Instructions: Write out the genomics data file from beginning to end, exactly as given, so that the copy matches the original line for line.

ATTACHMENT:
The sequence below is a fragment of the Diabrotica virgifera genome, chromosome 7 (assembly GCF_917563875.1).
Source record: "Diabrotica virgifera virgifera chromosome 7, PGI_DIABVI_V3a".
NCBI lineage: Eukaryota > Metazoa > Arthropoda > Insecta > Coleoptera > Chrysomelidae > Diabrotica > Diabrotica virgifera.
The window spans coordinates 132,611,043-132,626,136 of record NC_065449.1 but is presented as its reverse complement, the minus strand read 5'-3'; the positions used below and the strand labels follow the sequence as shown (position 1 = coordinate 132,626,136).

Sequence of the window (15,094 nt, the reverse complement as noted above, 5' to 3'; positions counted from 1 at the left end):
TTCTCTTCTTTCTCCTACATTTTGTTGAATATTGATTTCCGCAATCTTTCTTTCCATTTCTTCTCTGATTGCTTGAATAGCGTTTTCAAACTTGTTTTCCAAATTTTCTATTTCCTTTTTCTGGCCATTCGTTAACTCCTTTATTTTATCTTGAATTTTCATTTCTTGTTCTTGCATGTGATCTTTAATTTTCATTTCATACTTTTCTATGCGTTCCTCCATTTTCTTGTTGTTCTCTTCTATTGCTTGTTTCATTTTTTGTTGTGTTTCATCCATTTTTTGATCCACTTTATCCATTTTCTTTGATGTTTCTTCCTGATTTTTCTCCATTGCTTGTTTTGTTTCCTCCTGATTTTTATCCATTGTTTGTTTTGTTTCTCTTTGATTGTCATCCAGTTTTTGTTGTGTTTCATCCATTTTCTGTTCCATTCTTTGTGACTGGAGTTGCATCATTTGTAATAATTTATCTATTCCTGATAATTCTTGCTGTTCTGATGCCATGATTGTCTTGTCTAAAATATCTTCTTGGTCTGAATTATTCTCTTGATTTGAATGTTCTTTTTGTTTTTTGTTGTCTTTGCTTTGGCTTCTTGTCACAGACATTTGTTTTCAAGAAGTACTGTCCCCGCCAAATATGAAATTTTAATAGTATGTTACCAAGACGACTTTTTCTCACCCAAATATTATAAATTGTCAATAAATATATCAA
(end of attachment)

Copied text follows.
The sequence below is a fragment of the Diabrotica virgifera genome, chromosome 7 (assembly GCF_917563875.1).
Source record: "Diabrotica virgifera virgifera chromosome 7, PGI_DIABVI_V3a".
NCBI lineage: Eukaryota > Metazoa > Arthropoda > Insecta > Coleoptera > Chrysomelidae > Diabrotica > Diabrotica virgifera.
The window spans coordinates 132,611,043-132,626,136 of record NC_065449.1 but is presented as its reverse complement, the minus strand read 5'-3'; the positions used below and the strand labels follow the sequence as shown (position 1 = coordinate 132,626,136).

Sequence of the window (15,094 nt, the reverse complement as noted above, 5' to 3'; positions counted from 1 at the left end):
TTCTCTTCTTTCTCCTACATTTTGTTGAATATTGATTTCCGCAATCTTTCTTTCCATTTCTTCTCTGATTGCTTGAATAGCGTTTTCAAACTTGTTTTCCAAATTTTCTATTTCCTTTTTCTGGCCATTCGTTAACTCCTTTATTTTATCTTGAATTTTCATTTCTTGTTCTTGCATGTGATCTTTAATTTTCATTTCATACTTTTCTATGCGTTCCTCCATTTTCTTGTTGTTCTCTTCTATTGCTTGTTTCATTTTTTGTTGTGTTTCATCCATTTTTTGATCCACTTTATCCATTTTCTTTGATGTTTCTTCCTGATTTTTCTCCATTGCTTGTTTTGTTTCCTCCTGATTTTTATCCATTGTTTGTTTTGTTTCTCTTTGATTGTCATCCAGTTTTTGTTGTGTTTCATCCATTTTCTGTTCCATTCTTTGTGACTGGAGTTGCATCATTTGTAATAATTTATCTATTCCTGATAATTCTTGCTGTTCTGATGCCATGATTGTCTTGTCTAAAATATCTTCTTGGTCTGAATTATTCTCTTGATTTGAATGTTCTTTTTGTTTTTTGTTGTCTTTGCTTTGGCTTCTTGTCACAGACATTTGTTTTCAAGAAGTACTGTCCCCGCCAAATATGAAATTTTAATAGTATGTTACCAAGACGACTTTTTCTCACCCAAATATTATAAATTGTCAATAAATATATCAA